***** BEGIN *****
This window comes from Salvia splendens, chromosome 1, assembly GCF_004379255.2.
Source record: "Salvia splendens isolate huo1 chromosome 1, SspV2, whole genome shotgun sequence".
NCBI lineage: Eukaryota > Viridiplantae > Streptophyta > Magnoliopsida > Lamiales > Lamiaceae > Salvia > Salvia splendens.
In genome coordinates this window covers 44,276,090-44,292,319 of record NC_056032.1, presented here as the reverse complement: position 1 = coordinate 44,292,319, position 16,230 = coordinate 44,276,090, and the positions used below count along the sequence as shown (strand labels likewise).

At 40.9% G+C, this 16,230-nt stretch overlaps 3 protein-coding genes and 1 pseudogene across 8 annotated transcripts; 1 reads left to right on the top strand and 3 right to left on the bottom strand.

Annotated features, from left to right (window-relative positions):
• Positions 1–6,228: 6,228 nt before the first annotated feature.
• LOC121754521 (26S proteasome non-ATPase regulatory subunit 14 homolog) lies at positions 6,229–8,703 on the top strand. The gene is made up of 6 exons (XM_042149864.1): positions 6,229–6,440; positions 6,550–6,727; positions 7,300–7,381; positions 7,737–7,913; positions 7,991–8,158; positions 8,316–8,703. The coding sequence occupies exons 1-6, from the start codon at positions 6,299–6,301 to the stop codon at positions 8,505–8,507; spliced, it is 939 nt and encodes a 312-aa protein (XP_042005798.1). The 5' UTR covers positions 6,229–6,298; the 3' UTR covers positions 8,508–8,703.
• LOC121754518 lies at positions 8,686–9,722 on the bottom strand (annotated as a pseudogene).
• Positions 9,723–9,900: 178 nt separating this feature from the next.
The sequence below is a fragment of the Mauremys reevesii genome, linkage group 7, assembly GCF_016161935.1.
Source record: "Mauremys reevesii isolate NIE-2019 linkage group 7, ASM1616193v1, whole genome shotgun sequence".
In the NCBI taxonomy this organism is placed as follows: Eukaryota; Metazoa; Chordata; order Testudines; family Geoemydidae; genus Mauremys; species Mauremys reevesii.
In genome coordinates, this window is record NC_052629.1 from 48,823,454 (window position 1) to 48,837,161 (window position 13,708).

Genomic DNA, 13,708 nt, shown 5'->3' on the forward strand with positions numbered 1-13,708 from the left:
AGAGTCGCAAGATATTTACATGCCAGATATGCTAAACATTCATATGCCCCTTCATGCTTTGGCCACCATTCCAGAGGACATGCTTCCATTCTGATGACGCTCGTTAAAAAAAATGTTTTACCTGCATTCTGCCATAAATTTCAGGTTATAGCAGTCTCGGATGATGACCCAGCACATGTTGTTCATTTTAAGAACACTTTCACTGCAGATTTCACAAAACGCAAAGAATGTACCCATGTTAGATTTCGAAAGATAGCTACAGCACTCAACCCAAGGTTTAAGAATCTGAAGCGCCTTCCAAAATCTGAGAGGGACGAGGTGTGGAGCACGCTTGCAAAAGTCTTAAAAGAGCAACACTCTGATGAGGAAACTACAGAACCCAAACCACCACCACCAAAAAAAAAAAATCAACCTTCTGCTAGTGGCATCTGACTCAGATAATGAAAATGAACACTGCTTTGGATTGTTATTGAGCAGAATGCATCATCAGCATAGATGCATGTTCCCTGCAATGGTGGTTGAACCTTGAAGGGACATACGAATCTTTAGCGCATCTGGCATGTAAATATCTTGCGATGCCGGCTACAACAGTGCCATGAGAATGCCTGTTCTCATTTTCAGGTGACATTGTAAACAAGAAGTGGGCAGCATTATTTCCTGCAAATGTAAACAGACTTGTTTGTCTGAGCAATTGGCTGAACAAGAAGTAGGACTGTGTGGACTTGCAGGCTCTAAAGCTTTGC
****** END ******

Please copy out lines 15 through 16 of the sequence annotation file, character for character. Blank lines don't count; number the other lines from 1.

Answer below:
Genomic DNA, 13,708 nt, shown 5'->3' on the forward strand with positions numbered 1-13,708 from the left:
AGAGTCGCAAGATATTTACATGCCAGATATGCTAAACATTCATATGCCCCTTCATGCTTTGGCCACCATTCCAGAGGACATGCTTCCATTCTGATGACGCTCGTTAAAAAAAATGTTTTACCTGCATTCTGCCATAAATTTCAGGTTATAGCAGTCTCGGATGATGACCCAGCACATGTTGTTCATTTTAAGAACACTTTCACTGCAGATTTCACAAAACGCAAAGAATGTACCCATGTTAGATTTCGAAAGATAGCTACAGCACTCAACCCAAGGTTTAAGAATCTGAAGCGCCTTCCAAAATCTGAGAGGGACGAGGTGTGGAGCACGCTTGCAAAAGTCTTAAAAGAGCAACACTCTGATGAGGAAACTACAGAACCCAAACCACCACCACCAAAAAAAAAAAATCAACCTTCTGCTAGTGGCATCTGACTCAGATAATGAAAATGAACACTGCTTTGGATTGTTATTGAGCAGAATGCATCATCAGCATAGATGCATGTTCCCTGCAATGGTGGTTGAACCTTGAAGGGACATACGAATCTTTAGCGCATCTGGCATGTAAATATCTTGCGATGCCGGCTACAACAGTGCCATGAGAATGCCTGTTCTCATTTTCAGGTGACATTGTAAACAAGAAGTGGGCAGCATTATTTCCTGCAAATGTAAACAGACTTGTTTGTCTGAGCAATTGGCTGAACAAGAAGTAGGACTGTGTGGACTTGCAGGCTCTAAAGCTTTGC